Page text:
Popular Lake Country golf course set to permanently close

Golfers in Lake Country are teeing up at the Aspen Grove Golf Course for the last time.

“There’s a bit of a hollow in the community, and in my life, if this golf course is not here,” golfer Richard Issler said.

“It’s a unique course. It’s very challenging for people of all ages,” he added. “The heart has been ripped out of the community.”

The golf course was sold to School District 23, which plans to use the land for soccer fields.


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“A huge part of my life is going to be gone,” golfer John Hall said. “I come here almost every day, so for 30 years, it’s been a fixture in my life, and now it’s going to be gone. I’m not sure what I’m going to do.”

Hall said it is the perfect course for those who are retired.

“It’s cheap, it’s easy to walk, it’s close and it doesn’t take too long,” he said.

Golfers said many laughs have been shared, and many memories have been made on the course.

“My children learned how to golf here. I taught my wife how to golf here, and I’ve got many great memories of the men’s nights here,” said golfer Jim Siegmann. “It used to be one of the best men’s nights in the valley.”

Issler collected more than 700 signatures in a petition supporting the golf course, which he said is a money-making business.

He also presented the school district a proposal to turn the property into a multi-purpose facility with soccer fields and a golf course.

“They could offer horticulture classes to the students to maintain the golf course, and they could open up the restaurant and offer food service or business management classes,” he said.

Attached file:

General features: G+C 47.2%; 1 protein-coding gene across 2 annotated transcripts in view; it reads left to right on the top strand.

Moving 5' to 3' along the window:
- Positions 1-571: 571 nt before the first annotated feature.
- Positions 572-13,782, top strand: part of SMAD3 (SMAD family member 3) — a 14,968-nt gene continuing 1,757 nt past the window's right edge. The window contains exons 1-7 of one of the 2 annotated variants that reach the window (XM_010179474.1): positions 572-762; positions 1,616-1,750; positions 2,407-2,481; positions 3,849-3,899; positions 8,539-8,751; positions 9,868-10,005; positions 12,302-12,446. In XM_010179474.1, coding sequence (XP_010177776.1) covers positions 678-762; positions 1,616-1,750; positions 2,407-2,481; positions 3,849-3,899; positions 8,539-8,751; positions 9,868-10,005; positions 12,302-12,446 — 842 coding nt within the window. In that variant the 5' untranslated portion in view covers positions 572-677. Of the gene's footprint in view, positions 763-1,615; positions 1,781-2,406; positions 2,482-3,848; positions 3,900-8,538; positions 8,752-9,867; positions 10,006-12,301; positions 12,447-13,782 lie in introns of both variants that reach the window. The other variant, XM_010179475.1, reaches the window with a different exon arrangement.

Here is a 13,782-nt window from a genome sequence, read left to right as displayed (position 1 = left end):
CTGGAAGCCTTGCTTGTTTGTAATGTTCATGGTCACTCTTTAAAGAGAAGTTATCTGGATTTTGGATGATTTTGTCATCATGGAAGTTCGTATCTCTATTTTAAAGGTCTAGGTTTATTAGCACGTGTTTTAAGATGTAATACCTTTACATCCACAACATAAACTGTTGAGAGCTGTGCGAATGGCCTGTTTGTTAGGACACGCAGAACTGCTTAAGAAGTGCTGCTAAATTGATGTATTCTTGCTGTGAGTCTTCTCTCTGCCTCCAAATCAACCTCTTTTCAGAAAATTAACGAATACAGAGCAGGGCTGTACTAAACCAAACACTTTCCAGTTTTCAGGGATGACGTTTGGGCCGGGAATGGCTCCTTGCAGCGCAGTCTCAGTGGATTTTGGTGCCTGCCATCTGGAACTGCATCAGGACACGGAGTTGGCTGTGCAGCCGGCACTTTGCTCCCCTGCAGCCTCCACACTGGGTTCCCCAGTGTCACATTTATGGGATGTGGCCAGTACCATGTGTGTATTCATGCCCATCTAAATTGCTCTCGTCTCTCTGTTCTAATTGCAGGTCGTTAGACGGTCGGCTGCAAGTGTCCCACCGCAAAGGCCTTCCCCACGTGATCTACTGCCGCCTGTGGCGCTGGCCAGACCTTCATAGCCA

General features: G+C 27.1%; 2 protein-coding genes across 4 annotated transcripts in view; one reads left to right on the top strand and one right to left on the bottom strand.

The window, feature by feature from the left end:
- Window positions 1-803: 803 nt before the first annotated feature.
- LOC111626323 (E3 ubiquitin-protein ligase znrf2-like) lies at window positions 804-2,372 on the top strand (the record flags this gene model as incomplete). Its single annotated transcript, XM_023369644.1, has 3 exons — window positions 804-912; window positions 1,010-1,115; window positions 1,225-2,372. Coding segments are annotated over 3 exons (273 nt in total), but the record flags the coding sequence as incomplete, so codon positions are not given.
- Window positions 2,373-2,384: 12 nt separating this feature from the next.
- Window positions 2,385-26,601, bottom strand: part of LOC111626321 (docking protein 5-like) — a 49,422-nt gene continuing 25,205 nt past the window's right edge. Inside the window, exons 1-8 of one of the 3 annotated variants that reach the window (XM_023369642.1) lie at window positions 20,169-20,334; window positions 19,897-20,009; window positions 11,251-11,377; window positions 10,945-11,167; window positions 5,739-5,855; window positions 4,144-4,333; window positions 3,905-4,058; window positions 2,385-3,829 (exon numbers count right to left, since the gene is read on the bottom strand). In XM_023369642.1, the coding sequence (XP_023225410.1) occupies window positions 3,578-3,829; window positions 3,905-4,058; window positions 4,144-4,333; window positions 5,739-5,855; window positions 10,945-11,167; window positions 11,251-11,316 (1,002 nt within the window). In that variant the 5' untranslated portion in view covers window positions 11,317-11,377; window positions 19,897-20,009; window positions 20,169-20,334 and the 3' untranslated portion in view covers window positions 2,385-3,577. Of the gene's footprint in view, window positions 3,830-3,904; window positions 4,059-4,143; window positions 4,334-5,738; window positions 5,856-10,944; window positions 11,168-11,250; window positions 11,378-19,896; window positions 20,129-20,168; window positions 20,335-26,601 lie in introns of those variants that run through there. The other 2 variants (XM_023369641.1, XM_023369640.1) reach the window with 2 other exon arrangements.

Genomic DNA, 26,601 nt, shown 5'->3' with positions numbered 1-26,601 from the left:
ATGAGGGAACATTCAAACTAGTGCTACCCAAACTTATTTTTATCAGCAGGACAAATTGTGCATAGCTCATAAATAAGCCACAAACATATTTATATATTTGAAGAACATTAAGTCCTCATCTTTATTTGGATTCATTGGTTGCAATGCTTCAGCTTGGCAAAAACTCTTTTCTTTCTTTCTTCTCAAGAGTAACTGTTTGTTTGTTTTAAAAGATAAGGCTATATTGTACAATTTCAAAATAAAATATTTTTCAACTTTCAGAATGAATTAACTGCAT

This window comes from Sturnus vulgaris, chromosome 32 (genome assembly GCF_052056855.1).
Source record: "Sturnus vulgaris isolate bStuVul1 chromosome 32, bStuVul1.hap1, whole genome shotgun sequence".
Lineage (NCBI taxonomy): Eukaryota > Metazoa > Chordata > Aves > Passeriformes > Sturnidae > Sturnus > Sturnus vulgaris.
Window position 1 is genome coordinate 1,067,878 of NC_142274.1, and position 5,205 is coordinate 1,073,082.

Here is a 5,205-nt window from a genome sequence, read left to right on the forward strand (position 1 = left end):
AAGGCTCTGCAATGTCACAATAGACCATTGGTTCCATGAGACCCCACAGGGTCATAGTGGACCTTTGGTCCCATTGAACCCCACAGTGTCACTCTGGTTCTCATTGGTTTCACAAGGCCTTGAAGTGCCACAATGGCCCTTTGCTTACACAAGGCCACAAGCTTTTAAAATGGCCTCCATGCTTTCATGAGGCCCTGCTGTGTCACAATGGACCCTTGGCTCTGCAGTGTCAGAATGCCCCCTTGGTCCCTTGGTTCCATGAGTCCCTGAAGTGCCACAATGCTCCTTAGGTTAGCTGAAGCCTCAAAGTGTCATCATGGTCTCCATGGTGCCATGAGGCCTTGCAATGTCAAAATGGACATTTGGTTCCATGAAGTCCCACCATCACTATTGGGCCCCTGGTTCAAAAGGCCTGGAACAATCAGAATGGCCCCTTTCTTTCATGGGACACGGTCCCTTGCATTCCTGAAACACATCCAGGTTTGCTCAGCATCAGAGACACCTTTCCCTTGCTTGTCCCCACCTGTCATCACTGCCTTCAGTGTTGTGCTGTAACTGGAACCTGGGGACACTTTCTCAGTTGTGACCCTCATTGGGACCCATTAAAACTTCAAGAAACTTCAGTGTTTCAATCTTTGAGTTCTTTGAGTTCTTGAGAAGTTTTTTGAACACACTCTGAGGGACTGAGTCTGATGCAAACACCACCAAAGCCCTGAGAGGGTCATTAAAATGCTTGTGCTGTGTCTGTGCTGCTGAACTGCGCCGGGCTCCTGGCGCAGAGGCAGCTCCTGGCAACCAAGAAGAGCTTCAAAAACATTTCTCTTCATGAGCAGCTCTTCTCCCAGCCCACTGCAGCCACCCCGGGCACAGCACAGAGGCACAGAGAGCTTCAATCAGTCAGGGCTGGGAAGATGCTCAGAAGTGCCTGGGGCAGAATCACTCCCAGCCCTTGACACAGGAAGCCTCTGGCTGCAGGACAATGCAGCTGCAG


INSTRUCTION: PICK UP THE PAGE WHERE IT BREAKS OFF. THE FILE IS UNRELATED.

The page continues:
Other options include finding alternative land for the soccer fields or keeping part of the property as a six-hole course, he added.

“Golf courses have traditionally been quite big and expensive and time-consuming to go play, and the golf association of the United States has recognized that we’re losing people because we’re out-pricing ourselves, so they’re now downsizing with the ‘Just Play 9’ initiative,” Issler said.

“The school district and Lake Country could get on the front edge of that curve,” he added.

The original intention when the land was purchased was for playing fields and possibly an agriculture program for secondary students, superintendent Kevin Kardaal said in a statement.

“The planning and facilities committee was not in favour of the of the six-hole golf course option and wished to explore options that were proposed by District Municipality of Lake Country,” he said.

“The planning and facilities committee is willing to hear a presentation from proponents of the six hole golf course option,” he added.

The Board of Education has not made any final decisions yet, he said.

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